To Expa and Beyond

Originally posted at Expa and covered in more detail at Techcrunch:

I’m happy to announce that I’m joining Expa as entrepreneur-in-residence and advisor in San Francisco. Expa is a startup studio that develops and launches new companies. I will partner with Garrett, Naveen and the team to accelerate existing projects at Expa and launch some new ideas as well.

I spent the last year helping great entrepreneurs build and scale amazing companies as an investor and advisor via 10e9. I will continue to work with those founders and selectively work with a few others on that platform, but my focus will be on building here at Expa.

From pencil to bits, I’ve always enjoyed translating ideas to implementation in different mediums. As co-founder of AddThis, I was fortunate to collaborate with an amazing team to create and deliver publisher tools to over 14M websites reaching 1.75 billion people. The Expa team are true craftsmen – from Foursquare to Uber, they’ve created iconic products used by millions of people worldwide. I’m excited to embark on my next creative journey, building world-changing products with the Expa team.

Bitcoin – the New Standard for the Black Market?

 

Bitcoin has big challenges ahead, but it also has big promise.   While the economic rationale from leveraging Bitcoin commercially is sound, the success of Bitcoin will ultimately be driven by its traction in a single market – the Black Market.

Many speculate that Bitcoin will gain mass adoption in volatile economies.  That said, the largest economy that has a pain point Bitcoin can address is the one you don’t see every day.   The Black Market may seem like the stuff of movies, but it’s real.  And it’s big. From narcotics to software piracy, a lot of money is exchanging hands without governments being involved.   Economists have long debated the size of this market.   Author Robert Neuwirth estimates this market to be $10 Trillion in size.   That’s trillion – with a ‘T’.    The largest national economy in the world by nominal GDP, the United States, is valued at $15.7 Trillion dollars.  That would make the Black Market economy the second largest in the world.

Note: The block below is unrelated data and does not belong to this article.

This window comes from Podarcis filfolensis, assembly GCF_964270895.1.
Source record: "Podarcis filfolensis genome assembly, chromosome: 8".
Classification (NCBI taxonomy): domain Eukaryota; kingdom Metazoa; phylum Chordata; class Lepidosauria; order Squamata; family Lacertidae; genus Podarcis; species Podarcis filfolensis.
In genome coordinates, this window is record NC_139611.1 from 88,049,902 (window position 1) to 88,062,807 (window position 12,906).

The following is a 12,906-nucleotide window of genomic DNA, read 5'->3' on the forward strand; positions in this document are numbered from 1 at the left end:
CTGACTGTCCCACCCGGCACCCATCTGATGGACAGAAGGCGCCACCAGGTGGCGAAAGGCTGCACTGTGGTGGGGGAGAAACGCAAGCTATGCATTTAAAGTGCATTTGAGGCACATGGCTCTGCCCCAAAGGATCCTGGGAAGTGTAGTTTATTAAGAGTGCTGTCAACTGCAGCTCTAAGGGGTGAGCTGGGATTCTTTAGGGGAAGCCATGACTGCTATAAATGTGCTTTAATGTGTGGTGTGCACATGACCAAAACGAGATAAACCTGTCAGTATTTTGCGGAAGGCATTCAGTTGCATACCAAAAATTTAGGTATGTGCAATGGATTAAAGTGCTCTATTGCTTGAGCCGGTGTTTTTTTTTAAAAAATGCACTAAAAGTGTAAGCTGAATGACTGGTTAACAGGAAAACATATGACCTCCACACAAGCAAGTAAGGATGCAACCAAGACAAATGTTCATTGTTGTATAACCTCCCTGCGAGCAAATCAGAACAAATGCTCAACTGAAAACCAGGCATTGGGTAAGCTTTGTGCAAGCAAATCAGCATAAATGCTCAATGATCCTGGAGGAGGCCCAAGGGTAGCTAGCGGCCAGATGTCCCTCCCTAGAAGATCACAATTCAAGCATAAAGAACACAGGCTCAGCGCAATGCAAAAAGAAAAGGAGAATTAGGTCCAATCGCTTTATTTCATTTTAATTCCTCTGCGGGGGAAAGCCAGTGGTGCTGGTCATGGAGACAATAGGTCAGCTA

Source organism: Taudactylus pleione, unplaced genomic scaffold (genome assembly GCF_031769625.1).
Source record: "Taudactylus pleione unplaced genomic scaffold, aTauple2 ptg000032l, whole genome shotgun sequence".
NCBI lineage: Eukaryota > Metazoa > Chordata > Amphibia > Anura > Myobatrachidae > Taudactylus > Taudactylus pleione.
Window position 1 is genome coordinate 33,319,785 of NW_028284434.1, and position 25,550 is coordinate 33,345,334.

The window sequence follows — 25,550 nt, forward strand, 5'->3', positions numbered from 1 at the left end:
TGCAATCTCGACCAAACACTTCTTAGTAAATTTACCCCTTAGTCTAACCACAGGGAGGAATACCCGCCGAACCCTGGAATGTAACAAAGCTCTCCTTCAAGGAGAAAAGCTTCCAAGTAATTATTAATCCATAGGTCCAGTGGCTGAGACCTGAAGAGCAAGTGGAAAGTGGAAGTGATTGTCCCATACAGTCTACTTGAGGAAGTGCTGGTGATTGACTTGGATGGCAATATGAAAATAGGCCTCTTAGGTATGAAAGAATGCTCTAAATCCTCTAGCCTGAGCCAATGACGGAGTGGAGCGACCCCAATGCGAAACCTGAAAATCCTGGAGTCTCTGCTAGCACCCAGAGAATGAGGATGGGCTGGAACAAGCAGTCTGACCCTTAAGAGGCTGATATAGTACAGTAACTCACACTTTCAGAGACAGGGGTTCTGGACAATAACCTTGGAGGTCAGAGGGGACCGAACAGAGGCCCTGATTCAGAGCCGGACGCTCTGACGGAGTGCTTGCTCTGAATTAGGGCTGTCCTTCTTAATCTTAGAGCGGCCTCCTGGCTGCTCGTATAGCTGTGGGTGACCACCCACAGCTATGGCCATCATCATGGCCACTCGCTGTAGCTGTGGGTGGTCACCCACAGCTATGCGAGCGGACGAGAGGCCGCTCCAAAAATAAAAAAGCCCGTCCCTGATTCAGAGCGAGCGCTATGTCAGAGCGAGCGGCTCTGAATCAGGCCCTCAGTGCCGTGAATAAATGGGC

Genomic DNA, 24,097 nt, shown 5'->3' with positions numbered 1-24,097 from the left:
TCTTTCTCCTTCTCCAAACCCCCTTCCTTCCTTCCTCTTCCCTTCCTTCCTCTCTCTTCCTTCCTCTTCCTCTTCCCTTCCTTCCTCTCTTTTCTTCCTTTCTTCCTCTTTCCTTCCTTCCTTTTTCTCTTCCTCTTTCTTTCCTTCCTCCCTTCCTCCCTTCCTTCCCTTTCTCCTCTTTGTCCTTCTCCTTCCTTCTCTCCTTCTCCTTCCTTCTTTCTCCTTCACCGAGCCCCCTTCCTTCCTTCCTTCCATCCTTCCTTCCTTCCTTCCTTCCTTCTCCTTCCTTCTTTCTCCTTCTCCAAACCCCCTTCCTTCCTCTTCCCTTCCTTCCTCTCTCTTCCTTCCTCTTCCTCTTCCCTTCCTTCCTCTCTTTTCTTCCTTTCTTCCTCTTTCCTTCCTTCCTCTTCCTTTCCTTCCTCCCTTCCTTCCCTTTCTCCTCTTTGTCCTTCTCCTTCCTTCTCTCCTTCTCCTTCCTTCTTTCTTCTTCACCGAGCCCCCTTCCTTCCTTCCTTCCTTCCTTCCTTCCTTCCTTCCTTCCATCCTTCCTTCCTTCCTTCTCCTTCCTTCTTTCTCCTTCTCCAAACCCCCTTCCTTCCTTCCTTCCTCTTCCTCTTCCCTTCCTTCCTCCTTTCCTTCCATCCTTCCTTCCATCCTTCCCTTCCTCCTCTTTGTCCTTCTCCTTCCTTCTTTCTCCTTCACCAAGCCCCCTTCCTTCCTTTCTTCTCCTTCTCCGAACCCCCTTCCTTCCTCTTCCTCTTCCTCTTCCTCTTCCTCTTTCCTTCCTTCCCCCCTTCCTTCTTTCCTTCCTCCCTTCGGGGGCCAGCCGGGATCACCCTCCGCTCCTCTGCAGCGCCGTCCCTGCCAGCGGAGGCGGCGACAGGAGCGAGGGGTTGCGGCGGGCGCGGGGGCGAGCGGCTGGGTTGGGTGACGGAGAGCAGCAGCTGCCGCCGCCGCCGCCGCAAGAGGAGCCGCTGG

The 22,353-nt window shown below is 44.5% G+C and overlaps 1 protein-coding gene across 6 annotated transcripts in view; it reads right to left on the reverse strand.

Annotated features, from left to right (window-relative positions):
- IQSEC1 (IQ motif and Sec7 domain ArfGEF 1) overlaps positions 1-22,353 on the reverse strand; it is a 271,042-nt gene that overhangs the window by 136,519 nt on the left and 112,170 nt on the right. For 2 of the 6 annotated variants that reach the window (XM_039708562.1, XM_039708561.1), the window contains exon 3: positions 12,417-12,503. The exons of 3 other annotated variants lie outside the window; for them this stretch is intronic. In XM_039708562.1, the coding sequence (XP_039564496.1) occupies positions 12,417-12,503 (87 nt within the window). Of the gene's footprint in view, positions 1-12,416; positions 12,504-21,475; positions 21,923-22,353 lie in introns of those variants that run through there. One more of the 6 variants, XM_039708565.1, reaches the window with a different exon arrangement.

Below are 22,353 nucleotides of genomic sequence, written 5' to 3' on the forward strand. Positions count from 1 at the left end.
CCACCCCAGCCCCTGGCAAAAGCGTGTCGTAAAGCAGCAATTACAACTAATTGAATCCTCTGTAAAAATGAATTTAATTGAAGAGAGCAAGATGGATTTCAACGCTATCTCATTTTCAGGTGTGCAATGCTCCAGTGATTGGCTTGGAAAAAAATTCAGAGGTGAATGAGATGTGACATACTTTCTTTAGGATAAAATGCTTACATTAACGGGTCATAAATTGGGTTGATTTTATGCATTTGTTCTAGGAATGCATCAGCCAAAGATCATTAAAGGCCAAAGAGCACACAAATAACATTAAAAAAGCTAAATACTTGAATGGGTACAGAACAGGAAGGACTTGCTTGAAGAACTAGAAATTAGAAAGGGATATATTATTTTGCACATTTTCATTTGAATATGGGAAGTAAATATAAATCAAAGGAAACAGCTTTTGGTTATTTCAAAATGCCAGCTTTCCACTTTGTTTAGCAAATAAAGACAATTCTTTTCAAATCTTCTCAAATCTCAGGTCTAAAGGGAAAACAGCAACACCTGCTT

By definition, the participants in this economy need anonymous currency.  Today, they use mediums like cash and gold.   Wouldn’t it be great if they had a digital equivalent?  Enter Bitcoin.  If Bitcoin can capture 10% market penetration by making life easier for System D residents, that will make the market for Bitcoin nearly $1 Trillion US.   This is nearly 1000X times the size of the existing market for Bitcoin today.   More interestingly, perhaps, is that market would be almost as large as the sum total of all US Dollars in circulation today.

According to Neuwirth, this shadow economy – sometimes called System D – employs over 1.8 billion people world-wide.  This is nearly half of the working population.   If you assume that the participants in System D will interact with other folks in the ‘light economy’ that means Bitcoin will also have a lot weight behind it from legal vendors hoping to cash in from customers ‘living’ in System D.    This could push Bitcoin over the edge and make the market for these digital bits larger than that of the US Dollar.

It will be interesting to watch how Bitcoin adoption plays out in this market.  Today the Bitcoin market is nearly $1.4 billion – roughly the size of the economy of Belize.   It has a ways to go in value before it hits the mainstream, but if I were Ben Bernake, I’d definitely keep an eye on it.

 

 

Bitcoin’s Trillion Dollar Challenge